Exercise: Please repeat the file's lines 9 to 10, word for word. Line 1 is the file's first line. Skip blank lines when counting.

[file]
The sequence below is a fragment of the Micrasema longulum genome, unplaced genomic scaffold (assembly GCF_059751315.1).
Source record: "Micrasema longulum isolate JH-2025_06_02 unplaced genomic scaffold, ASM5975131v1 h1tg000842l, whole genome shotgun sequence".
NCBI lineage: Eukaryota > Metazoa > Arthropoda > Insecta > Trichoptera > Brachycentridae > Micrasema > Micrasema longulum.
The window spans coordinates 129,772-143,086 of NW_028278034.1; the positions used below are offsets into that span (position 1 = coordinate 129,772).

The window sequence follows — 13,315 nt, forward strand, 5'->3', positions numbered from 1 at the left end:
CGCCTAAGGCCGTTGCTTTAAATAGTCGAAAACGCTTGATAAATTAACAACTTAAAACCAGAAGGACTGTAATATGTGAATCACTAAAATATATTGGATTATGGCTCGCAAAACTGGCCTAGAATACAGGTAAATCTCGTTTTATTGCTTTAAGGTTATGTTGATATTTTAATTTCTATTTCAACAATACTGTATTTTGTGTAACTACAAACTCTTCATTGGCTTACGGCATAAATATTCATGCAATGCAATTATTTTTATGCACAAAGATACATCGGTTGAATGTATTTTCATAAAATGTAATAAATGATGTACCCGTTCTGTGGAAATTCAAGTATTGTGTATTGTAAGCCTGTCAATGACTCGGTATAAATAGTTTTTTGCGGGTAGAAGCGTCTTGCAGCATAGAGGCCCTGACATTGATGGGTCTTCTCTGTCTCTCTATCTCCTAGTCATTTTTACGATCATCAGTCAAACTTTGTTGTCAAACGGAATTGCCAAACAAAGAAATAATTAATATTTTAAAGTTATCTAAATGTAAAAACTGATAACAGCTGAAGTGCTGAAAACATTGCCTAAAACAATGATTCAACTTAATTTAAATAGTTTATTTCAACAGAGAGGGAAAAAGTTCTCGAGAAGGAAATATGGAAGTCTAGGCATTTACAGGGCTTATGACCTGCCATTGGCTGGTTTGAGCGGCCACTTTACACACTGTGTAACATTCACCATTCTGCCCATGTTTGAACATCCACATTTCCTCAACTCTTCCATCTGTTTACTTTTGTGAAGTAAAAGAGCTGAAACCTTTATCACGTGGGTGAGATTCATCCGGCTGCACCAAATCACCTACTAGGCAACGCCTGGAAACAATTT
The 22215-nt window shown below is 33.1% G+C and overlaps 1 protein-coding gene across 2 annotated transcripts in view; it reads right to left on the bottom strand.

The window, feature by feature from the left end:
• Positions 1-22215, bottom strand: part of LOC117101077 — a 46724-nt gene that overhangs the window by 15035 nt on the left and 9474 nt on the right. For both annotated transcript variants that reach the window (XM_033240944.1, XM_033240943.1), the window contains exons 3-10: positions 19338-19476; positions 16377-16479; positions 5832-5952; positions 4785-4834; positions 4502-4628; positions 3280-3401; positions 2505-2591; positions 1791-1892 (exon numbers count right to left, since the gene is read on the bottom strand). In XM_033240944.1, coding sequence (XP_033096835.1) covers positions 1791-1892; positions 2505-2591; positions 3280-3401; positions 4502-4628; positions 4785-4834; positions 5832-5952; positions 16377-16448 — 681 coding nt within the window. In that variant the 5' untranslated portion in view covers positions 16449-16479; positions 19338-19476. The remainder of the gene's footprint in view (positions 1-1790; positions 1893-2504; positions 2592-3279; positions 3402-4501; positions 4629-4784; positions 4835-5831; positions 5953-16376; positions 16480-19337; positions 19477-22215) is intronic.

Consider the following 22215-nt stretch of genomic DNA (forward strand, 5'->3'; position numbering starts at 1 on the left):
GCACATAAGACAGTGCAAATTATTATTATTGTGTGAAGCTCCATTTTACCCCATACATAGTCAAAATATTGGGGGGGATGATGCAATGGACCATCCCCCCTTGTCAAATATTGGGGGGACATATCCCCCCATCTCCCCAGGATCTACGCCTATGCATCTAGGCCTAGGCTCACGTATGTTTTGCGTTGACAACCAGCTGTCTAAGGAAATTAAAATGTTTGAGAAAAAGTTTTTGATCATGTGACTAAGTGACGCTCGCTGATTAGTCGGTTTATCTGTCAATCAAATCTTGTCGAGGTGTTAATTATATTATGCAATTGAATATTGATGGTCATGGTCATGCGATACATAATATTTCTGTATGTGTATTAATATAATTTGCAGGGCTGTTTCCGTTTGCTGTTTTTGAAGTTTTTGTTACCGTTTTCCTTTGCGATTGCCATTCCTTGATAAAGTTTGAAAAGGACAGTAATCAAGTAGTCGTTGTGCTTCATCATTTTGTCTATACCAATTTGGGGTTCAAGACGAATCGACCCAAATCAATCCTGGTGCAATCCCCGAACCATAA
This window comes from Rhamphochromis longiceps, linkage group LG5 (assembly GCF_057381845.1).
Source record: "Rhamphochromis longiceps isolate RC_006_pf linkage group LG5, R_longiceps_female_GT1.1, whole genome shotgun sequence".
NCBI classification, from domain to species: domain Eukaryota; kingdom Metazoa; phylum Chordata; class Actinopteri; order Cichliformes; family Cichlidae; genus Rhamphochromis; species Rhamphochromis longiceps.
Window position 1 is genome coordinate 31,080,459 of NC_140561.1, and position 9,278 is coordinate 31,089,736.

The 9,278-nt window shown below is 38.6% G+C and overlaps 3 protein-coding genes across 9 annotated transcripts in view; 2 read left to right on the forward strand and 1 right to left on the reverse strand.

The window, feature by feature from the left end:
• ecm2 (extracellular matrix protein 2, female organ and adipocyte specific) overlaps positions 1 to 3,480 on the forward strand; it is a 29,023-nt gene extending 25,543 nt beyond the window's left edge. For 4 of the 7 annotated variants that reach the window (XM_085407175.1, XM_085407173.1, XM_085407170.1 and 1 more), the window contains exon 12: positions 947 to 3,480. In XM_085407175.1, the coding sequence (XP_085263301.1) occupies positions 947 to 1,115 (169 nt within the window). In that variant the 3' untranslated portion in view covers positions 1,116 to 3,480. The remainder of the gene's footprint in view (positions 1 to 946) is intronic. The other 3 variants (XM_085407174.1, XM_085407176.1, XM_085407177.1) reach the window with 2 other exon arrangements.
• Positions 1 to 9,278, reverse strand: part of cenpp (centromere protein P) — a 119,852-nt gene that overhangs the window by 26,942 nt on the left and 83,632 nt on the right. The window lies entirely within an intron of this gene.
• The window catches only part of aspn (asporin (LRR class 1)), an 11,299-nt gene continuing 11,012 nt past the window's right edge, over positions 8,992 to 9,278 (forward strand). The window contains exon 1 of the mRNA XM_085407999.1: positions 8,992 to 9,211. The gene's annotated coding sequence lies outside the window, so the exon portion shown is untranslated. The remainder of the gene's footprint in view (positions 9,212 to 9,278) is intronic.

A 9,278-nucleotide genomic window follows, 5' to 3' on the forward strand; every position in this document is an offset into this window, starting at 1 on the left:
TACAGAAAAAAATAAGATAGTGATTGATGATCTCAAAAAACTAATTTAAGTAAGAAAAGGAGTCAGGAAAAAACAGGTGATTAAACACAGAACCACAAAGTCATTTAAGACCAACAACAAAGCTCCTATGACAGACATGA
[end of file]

• Positions 1-22215, bottom strand: part of LOC117101077 — a 46724-nt gene that overhangs the window by 15035 nt on the left and 9474 nt on the right. For both annotated transcript variants that reach the window (XM_033240944.1, XM_033240943.1), the window contains exons 3-10: positions 19338-19476; positions 16377-16479; positions 5832-5952; positions 4785-4834; positions 4502-4628; positions 3280-3401; positions 2505-2591; positions 1791-1892 (exon numbers count right to left, since the gene is read on the bottom strand). In XM_033240944.1, coding sequence (XP_033096835.1) covers positions 1791-1892; positions 2505-2591; positions 3280-3401; positions 4502-4628; positions 4785-4834; positions 5832-5952; positions 16377-16448 — 681 coding nt within the window. In that variant the 5' untranslated portion in view covers positions 16449-16479; positions 19338-19476. The remainder of the gene's footprint in view (positions 1-1790; positions 1893-2504; positions 2592-3279; positions 3402-4501; positions 4629-4784; positions 4835-5831; positions 5953-16376; positions 16480-19337; positions 19477-22215) is intronic.

Consider the following 22215-nt stretch of genomic DNA (forward strand, 5'->3'; position numbering starts at 1 on the left):